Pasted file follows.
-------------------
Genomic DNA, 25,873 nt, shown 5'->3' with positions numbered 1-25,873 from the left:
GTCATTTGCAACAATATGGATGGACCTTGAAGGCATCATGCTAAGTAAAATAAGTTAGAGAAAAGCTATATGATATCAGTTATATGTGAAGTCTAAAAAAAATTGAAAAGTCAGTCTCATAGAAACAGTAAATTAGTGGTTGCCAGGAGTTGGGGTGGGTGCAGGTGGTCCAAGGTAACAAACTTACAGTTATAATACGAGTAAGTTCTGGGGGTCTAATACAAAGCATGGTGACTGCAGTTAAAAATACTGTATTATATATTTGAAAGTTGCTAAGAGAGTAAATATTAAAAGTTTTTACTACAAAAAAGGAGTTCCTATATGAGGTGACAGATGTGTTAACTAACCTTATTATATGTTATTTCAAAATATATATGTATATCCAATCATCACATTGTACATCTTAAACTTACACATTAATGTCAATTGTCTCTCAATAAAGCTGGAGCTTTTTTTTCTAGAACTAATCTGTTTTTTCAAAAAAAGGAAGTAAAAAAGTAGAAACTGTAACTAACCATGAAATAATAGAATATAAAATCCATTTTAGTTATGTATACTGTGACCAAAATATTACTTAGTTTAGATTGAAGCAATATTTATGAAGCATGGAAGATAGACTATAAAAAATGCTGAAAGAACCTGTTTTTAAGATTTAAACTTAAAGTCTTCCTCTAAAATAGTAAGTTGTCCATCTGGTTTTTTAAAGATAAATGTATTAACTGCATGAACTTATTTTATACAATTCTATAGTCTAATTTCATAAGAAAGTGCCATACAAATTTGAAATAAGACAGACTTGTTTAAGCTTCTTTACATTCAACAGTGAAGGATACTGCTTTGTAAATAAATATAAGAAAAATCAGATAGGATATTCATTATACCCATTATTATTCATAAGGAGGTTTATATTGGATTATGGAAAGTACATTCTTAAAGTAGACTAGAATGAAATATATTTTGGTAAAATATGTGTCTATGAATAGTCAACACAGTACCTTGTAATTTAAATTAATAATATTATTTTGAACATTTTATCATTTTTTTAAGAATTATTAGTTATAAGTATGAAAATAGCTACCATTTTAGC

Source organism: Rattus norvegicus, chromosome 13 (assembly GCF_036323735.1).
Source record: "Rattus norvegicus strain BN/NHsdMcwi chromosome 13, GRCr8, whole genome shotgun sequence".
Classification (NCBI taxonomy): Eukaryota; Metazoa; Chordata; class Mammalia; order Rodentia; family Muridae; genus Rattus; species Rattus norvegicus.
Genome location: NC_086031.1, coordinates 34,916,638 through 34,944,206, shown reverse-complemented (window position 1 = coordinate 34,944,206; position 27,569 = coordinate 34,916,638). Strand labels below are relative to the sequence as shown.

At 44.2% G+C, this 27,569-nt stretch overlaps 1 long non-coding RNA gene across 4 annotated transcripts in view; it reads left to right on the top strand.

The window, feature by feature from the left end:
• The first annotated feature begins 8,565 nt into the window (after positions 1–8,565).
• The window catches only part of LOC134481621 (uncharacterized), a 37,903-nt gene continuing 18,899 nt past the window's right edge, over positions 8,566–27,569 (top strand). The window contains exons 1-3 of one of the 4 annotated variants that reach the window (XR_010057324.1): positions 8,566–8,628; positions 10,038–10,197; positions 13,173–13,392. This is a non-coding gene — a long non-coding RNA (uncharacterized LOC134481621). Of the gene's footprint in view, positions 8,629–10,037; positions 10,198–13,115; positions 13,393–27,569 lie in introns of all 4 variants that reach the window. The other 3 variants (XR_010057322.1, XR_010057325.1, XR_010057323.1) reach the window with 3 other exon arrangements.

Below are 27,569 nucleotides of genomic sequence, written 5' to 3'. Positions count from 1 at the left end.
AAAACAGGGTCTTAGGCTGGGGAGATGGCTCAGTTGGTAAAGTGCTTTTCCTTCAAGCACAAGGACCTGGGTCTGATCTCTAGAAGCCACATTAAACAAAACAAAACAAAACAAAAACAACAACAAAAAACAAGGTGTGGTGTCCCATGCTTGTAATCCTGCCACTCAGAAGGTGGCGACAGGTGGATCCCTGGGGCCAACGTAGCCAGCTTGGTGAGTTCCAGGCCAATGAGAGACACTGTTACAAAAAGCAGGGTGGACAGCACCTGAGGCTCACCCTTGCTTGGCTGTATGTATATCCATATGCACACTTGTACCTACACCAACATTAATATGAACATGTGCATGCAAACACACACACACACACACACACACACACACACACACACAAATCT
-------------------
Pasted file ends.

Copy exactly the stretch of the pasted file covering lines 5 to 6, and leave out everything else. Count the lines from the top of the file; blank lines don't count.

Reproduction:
Classification (NCBI taxonomy): Eukaryota; Metazoa; Chordata; class Mammalia; order Rodentia; family Muridae; genus Rattus; species Rattus norvegicus.
Genome location: NC_086031.1, coordinates 34,916,638 through 34,944,206, shown reverse-complemented (window position 1 = coordinate 34,944,206; position 27,569 = coordinate 34,916,638). Strand labels below are relative to the sequence as shown.